How To Train A Happier, More Optimistic Dog

How To Train A Happier, More Optimistic Dog

The tide is turning towards positive reinforcement – here’s why

Dogs trained using compulsion and punishment have been shown to have higher stress levels compared to dogs trained using reward-based methods. If your dog is struggling with a behavioural issue, using punishment does not teach your dog what to do in place of the problem behaviour – to make matters worse, it also interferes with your dog’s feeling of safety.

Backward concepts based on the old obedience-driven model have shifted towards a relationship-based approach that’s more relevant to dogs living with us as companion animals. Outdated advice like being the “pack leader” and using dominance to show our dogs who is  “alpha” is not totally squashed – but things are changing with modern science leading the way forward.

“Training is no longer something we do TO animals but something we do WITH animals. It is a conversation. We want participation rather than compliance. Let dogs choose the behaviours they are most comfortable with.”

  • Chirag Patel
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Positive reinforcement and reward-based training has been backed consistently by a growing body of science — and a rejection of the outdated way of thinking of wolves and dogs as dominance-oriented beings.

The idea that humans need to actively assert dominance over our pets stems from misinterpreted observations of wild adult wolves forced to live together unnaturally in captivity. However, the natural living condition of most wolves is in a family unit, with the “alpha” pair referring to the breeding pair (i.e. the parents).

It’s been more than 20 years since American biologist and wolf behaviour expert, Dr David Mech, published – and then, when he realised the mistake a few years later after more extensive research, debunked the dominance theory about the “alpha wolf”. Unfortunately, due to widespread misinformation propagated by popular media, this myth continues to plague the dog training world by wrongly assuming that problematic dog behaviours stem from dogs wanting to be the “pack leader”.

“Alpha” Wolf?

Much has changed about the way that learning science is applied today. Additional studies on dogs and the science of learning have further proved that when it comes to the relationship between dogs and humans, dogs are not status-seeking beings. The use of punitive punishment not only damages your relationship with them, it also slows your dog’s progress because compulsion methods destroy their confidence. Studies show that dogs that are frequently punished — especially with harsh physical corrections and intimidation — begin to retreat from trying new things.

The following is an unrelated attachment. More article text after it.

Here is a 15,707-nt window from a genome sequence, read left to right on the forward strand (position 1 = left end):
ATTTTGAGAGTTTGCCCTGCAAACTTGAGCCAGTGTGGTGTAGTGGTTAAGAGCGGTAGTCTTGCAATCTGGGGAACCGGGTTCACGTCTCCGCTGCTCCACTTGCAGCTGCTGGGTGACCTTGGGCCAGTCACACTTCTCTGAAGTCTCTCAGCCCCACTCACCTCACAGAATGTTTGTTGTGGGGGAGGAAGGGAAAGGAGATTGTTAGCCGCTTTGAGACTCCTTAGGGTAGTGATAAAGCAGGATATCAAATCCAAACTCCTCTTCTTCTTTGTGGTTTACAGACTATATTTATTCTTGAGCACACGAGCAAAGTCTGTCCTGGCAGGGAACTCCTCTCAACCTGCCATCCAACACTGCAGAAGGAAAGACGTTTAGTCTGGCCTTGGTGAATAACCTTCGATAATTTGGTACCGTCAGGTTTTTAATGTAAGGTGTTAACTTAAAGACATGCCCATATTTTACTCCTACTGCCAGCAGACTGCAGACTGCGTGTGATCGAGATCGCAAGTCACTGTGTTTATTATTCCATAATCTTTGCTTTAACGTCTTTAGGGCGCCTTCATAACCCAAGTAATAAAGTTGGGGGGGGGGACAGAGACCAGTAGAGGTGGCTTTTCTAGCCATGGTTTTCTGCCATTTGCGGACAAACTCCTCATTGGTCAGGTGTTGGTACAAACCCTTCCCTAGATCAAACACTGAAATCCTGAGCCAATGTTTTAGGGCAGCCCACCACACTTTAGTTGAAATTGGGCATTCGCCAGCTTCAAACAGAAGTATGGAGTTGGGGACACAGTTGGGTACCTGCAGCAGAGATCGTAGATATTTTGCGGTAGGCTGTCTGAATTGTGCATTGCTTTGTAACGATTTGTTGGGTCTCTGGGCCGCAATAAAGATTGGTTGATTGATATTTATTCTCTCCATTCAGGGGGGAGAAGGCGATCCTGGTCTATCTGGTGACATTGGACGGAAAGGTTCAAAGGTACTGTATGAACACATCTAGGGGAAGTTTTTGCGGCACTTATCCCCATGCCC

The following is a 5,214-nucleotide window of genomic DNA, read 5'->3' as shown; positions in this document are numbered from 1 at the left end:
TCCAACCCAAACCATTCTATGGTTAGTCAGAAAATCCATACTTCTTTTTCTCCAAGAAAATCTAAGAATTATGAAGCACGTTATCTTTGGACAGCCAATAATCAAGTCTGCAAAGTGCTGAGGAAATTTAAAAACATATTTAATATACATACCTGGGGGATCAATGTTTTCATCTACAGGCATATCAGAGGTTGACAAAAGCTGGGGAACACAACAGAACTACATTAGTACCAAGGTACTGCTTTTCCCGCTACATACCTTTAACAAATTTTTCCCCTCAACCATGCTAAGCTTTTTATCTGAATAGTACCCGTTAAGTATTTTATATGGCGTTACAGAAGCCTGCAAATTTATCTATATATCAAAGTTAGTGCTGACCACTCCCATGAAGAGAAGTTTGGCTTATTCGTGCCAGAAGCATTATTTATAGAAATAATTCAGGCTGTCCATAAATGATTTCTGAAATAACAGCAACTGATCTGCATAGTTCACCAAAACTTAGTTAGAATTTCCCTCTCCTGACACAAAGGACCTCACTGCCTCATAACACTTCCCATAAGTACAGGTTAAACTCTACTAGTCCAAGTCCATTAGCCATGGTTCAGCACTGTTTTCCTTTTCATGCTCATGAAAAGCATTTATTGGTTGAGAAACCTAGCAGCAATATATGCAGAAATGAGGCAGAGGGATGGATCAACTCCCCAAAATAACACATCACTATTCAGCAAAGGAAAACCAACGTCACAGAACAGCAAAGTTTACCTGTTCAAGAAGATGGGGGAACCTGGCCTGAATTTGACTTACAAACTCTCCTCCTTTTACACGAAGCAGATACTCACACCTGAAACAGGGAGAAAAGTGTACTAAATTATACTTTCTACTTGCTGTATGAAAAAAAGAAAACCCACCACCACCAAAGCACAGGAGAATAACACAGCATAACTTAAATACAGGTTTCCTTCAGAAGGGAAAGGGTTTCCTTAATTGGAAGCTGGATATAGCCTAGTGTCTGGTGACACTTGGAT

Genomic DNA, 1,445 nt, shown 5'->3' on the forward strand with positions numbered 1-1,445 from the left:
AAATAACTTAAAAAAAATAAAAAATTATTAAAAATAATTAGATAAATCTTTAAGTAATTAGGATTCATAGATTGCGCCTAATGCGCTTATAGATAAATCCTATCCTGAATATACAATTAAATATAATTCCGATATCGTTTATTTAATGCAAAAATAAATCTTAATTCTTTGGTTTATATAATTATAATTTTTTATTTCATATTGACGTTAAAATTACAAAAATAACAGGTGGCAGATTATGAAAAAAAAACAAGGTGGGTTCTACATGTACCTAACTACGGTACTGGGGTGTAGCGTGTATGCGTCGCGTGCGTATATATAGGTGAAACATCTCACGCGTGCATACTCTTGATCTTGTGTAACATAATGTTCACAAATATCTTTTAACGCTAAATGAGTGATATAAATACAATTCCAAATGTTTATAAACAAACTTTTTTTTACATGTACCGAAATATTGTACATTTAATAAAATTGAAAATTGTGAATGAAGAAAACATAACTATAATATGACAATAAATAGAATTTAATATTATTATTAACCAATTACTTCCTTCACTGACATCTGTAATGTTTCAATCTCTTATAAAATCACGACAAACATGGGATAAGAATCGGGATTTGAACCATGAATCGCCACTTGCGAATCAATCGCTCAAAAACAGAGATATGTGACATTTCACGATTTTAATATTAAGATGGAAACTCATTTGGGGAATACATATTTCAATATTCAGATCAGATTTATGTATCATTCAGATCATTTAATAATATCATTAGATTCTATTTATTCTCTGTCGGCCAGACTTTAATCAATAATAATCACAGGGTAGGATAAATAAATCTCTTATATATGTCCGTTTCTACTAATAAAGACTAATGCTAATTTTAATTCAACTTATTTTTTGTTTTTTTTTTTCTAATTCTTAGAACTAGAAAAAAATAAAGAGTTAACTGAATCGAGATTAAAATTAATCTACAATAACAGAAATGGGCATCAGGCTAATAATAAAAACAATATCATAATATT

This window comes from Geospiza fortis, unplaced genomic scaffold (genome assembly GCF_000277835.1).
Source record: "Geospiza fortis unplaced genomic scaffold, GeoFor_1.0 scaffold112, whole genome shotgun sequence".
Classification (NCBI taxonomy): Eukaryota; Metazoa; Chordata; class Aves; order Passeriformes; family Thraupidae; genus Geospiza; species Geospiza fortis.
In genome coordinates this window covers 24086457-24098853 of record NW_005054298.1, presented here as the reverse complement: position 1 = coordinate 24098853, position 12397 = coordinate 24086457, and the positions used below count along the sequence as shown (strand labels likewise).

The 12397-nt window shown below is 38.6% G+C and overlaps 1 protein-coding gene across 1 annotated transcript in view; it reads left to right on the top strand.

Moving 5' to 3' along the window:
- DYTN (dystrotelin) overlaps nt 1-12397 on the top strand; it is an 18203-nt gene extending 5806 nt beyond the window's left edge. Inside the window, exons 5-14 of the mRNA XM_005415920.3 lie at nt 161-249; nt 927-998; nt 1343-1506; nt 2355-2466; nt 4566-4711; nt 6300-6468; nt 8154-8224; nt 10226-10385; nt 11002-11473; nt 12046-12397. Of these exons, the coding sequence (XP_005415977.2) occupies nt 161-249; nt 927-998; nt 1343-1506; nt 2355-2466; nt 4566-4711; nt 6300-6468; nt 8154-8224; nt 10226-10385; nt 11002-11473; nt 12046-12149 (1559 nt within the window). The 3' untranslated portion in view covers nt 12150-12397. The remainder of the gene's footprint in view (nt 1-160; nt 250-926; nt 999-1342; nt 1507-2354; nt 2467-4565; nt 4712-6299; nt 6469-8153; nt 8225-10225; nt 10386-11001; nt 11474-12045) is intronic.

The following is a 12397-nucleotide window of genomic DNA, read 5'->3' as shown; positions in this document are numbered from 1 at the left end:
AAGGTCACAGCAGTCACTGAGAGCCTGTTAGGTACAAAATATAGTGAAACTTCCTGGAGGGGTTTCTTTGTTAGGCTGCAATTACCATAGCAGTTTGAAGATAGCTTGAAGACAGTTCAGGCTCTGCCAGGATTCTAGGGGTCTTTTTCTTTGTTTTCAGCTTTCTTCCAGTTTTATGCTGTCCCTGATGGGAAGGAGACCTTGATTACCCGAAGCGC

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In its simplest form, positive reinforcement training teaches your dog that good things happen when they make good choices. Training with rewards is the best way to shape your dog’s behaviours! Encouraging them to repeat desirable behaviours via reinforcement is not only fun, it also builds bonding and engagement.

“In order to be effective and to gain the best results, all training should be based around positive rewards. Positive reward training works because if you reward your dog with something he wants as soon as he does what you ask, he is far more likely to do it again.”
– Dogs Trust UK


Positive reinforcement is proven to be the best way for dogs to learn. Research over the past two decades consistently tells us that dogs learn the fastest when they are rewarded for doing the right thing (instead of being punished for doing the wrong thing). Other benefits include:

  • Stronger relationship bonds: Training your dog using positive reinforcement builds a shared language of communication that promotes safety and trust. Reinforcement-based training uses a marker system for clear communication between pet guardian and dog. Each time the dog does a desired behaviour, he is reinforced with something he finds rewarding (for e.g. treats, toys, or playtime with his human).

  • Happier dogs: Pet guardians that train using rewards report fewer behaviour problems in their dogs.

  • More confidence: Research shows that dogs trained only with positive reinforcement are more optimistic than those trained with aversives.

  • Better welfare: the welfare of dogs trained with aversive-based methods is at risk, and even more so when aversive methods are used frequently. Dogs trained using aversive methods such as shock collars, leash jerks, and yelling, have worse welfare than dogs trained solely with food rewards.
Candy Lim
Candy Lim

A reinforcement-based practitioner guided by modern science, Candy Lim-Soliano ( is an International Association of Animal Behaviour Consultants Accredited Dog Trainer (lAABC-ADT) and AVS Accredited Certified Dog Trainer (ACDT). Candy is also a Fear Free Shelters Graduate who volunteers regularly with Animal Welfare Groups. Applying behavioural change protocols in accordance with LIMA (Least Intrusive, Minimally Aversive) guidelines, she works with dogs using the Do No Harm approach which is humane, effective, and free from the use of pain and fear. Candy focuses on training functional life skills using Applied Behaviour Analysis, and guides pet guardians and dogs towards living more happily together.

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